Investor Relations

The London Inter-Bank Offered Rate (LIBOR) has been the most widely used interest rate benchmark in today’s financial system since the 1970s. The LIBOR coverage ranges from complex derivatives to residential mortgages, underlying over $370 trillion of transactions across the globe. Since 2008, significantly reduced volumes of interbank unsecured term borrowing are calling into question LIBOR’s ability to continue playing the central role of being the reference interest rate. In 2017, the regulatory body in the United Kingdom and LIBOR regulator – Financial Conduct Authority (FCA) – declared that banks will no longer be required to make LIBOR submissions after December 31 2021.

On Mar 5, 2021, the FCA has announced the dates that panel of banks that submit LIBOR settings will cease for all benchmark, after which representative LIBOR rates will no longer be available.

  • In the case of all sterling, euro, Swiss franc and Japanese yen settings, and the 1-week and 2-month US dollar settings immediately after 31 December 2021; and
  • In the case of the remaining US dollar settings immediately after 30 June 2023.

The FCA confirmed that all 35 LIBOR settings will either cease to be provided by any administrator or will no longer be representative as of the dates above. The FCA also stated that, subject to the establishment of new proposed powers under UK law, it would consult on the issue of requiring IBA to produce certain LIBOR tenors on a synthetic basis.

This is an important step towards the end of LIBOR, the Bank of England and FCA urge market participants to continue to take the necessary action to ensure they are prepared for transition.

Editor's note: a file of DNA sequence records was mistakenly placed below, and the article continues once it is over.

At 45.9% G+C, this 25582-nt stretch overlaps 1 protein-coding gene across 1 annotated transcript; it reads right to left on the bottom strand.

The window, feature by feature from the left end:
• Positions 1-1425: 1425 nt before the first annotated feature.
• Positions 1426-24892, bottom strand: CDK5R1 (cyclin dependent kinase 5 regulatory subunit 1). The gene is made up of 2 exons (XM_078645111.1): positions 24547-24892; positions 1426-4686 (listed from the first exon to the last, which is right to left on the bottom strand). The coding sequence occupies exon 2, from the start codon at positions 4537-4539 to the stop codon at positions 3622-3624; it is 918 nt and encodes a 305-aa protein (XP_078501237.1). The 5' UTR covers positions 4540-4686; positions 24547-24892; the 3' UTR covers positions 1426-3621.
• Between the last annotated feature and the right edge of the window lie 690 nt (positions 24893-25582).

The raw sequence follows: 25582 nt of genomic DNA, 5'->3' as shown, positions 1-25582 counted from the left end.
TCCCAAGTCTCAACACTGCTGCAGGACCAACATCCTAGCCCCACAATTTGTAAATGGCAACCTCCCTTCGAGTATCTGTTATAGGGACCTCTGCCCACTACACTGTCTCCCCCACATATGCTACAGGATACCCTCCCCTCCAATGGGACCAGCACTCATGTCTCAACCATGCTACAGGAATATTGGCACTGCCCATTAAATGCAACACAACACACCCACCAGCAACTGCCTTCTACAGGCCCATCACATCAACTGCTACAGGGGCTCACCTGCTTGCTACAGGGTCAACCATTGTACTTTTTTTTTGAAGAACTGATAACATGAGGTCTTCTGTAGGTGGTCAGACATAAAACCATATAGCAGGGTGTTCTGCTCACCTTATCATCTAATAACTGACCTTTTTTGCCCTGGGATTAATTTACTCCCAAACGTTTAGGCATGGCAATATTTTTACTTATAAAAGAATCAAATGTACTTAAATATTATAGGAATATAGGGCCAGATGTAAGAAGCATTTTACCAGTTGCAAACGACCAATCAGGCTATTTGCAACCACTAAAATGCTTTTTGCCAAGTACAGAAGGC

International Swaps and Derivatives Association (ISDA) and Alternative Reference Rates Committee (ARRC) have formed working groups to actively explore alternative risk-free rates (“RFRs”, e.g. Secured Overnight Financing Rate is the RFR for USD LIBOR) and the calculation mechanisms for derivatives and cash instruments (loans, floating rate notes, etc.) respectively.

On March 5, 2021, ISDA has released the statement that FCA’s LIBOR announcement constitutes a cessation event under the IBOR Fallbacks Supplement and the ISDA 2020 IBOR Fallbacks Protocol (“the Protocol”) for all 35 LIBOR settings. As a result, the fallback spread adjustment published by Bloomberg is fixed as on the date of the announcement (March 5, 2021) for all euro, sterling, Swiss franc, US dollar and yen LIBOR settings. The fallbacks will automatically occur for outstanding derivatives contracts which are covered by signing up for the Protocol beyond the following dates. In March 2021, New Development Bank adhered to ISDA 2020 IBOR Fallbacks Protocol and the General Conditions (Loans to Sovereigns or Loans with Sovereign Guarantees) with new reference rate fallback language was also approved by the Board of Directors.

  • Dec 31, 2021: For outstanding derivatives referenced to all euro, sterling, Swiss franc and yen LIBOR settings.
  • Jun 30, 2023: For outstanding derivatives referenced to all US dollar LIBOR settings.

The New Development Bank (NDB) has established the LIBOR Transition Steering Committee and LIBOR Transition Working Group to conduct comprehensive impact analysis of LIBOR Transition in different working streams, such as lending, funding, legal, information technology, client outreaching and accounting etc. In NDB is closely monitoring market development and proactively engaging with our borrowers for a smooth and successful transition from LIBOR. The Bank is also collaborating with other Multilateral Development Banks and major financial market players to track industry developments and will adopt best practices.

If you have any questions, please contact NDB at LIBOR-Transition@ndb.int .

Disclaimer :

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Contact Us

For any investment-related queries, please reach out to funding@ndb.int

For any LIBOR Transition queries, please reach out to LIBOR-Transition@ndb.int